Applied thermodynamics is of fundamental importance in process design and for a wide range of applications in many industries. Indeed, the thermodynamic modelling activity is at the heart of the development and optimization of industrial processes.

GASP competencies in this field cover the study of phase diagrams – a preliminary but key research activity to determine suitable operating conditions for a process and to avoid undesired malfunctioning – and the selection and proper calibration of thermodynamic models for pure compounds as well as for mixtures. The goal of this latter research activity is to investigate the capabilities of existing models in providing a reliable representation of the system of interest and to develop new ones for novel specific applications. The model validation is performed by comparison of calculation results with the experimental data available in the open literature or with those collected at the Process Thermodynamics laboratory (PT lab). Different thermodynamic models are considered to deal with different types of systems (also including electrolyte systems) and phase equilibria (involving not just fluid phases but also solid species (e.g., solid CO2) and/or gas hydrates).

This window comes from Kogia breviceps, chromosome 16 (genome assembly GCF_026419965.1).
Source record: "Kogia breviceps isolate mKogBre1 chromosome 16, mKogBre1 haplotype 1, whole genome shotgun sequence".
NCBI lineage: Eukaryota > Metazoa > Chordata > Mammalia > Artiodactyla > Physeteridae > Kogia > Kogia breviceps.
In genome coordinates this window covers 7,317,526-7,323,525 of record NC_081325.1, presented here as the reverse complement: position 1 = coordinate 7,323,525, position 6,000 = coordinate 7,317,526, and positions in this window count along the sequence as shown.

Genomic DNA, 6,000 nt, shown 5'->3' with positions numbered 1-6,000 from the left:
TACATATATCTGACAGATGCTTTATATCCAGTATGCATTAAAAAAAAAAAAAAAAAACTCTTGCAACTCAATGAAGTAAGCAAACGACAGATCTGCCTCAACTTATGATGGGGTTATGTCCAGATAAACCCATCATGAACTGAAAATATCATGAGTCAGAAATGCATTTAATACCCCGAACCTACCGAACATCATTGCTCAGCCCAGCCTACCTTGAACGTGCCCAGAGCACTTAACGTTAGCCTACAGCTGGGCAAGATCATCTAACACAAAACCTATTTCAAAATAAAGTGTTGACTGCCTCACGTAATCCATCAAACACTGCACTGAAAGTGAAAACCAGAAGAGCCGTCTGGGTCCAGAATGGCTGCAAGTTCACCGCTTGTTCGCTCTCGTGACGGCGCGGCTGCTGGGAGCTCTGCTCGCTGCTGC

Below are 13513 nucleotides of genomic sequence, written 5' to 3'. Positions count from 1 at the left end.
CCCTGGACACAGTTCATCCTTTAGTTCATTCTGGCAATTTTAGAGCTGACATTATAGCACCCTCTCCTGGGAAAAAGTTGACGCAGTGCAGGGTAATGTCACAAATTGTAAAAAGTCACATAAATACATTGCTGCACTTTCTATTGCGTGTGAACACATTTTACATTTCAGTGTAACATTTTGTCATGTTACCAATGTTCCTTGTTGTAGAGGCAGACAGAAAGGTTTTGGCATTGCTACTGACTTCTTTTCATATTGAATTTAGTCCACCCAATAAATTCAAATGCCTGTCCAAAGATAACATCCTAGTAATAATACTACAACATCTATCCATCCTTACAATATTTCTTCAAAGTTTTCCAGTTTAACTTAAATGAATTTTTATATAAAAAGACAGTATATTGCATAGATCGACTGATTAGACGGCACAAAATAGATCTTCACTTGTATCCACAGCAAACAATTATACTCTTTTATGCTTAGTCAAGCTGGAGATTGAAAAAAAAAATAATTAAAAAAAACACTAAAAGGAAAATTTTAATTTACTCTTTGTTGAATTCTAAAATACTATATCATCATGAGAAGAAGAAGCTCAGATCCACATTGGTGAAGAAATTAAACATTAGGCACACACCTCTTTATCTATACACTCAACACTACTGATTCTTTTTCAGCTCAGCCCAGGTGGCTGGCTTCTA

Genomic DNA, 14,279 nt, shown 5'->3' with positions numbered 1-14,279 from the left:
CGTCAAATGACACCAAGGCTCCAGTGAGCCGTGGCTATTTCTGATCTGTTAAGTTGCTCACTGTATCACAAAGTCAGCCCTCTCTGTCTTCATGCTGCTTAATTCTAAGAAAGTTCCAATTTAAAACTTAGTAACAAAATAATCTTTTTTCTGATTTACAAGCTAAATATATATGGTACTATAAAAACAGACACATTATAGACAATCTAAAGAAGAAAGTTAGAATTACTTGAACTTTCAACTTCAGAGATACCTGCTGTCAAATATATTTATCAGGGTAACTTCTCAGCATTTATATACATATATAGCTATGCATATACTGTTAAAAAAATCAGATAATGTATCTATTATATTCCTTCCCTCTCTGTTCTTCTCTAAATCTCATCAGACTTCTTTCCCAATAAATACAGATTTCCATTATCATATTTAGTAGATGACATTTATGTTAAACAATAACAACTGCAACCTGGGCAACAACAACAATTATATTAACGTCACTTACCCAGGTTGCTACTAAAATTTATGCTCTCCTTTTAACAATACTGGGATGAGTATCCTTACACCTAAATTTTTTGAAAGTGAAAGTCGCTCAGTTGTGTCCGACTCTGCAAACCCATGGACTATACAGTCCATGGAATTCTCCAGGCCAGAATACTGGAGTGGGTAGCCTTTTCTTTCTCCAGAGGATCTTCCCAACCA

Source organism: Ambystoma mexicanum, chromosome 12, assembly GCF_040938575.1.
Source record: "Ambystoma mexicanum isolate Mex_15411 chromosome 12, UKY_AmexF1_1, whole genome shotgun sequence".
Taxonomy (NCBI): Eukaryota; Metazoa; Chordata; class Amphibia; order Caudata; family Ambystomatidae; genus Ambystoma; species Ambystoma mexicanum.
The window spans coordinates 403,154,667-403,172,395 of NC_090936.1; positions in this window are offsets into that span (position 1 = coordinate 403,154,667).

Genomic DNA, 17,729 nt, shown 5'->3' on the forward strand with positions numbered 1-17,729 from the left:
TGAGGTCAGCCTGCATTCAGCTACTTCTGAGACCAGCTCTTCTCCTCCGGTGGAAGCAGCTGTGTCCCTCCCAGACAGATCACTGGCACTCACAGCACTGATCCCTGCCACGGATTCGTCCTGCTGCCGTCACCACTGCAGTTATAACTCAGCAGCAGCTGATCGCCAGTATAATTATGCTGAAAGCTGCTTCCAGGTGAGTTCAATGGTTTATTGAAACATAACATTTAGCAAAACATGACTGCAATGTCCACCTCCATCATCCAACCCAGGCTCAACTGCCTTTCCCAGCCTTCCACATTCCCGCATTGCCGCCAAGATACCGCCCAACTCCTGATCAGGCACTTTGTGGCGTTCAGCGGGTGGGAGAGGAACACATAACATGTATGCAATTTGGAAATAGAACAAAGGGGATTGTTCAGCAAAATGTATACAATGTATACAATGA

By developing adequate thermodynamic/kinetic/mass transfer models according to a multiphysic approach, ad hoc subroutines have been also developed and linked to commercial simulation software packages.

This research activity is closely related to the GASP strategic areas of CCUS (thermodynamics of CO2 capture, utilization and storage), natural gas processing, hydrogen economy and downstream separations in bio-processes.



Phase diagram of: a) the binary CO2-CH4 system (type I), showing its calculated and experimental solid-liquid-vapor equilibrium locus; b) the binary CO2-N2 system (type III), showing its calculated critical locus (triangles) and solid-vapor equilibrium data (grey symbols) taken from the literature.

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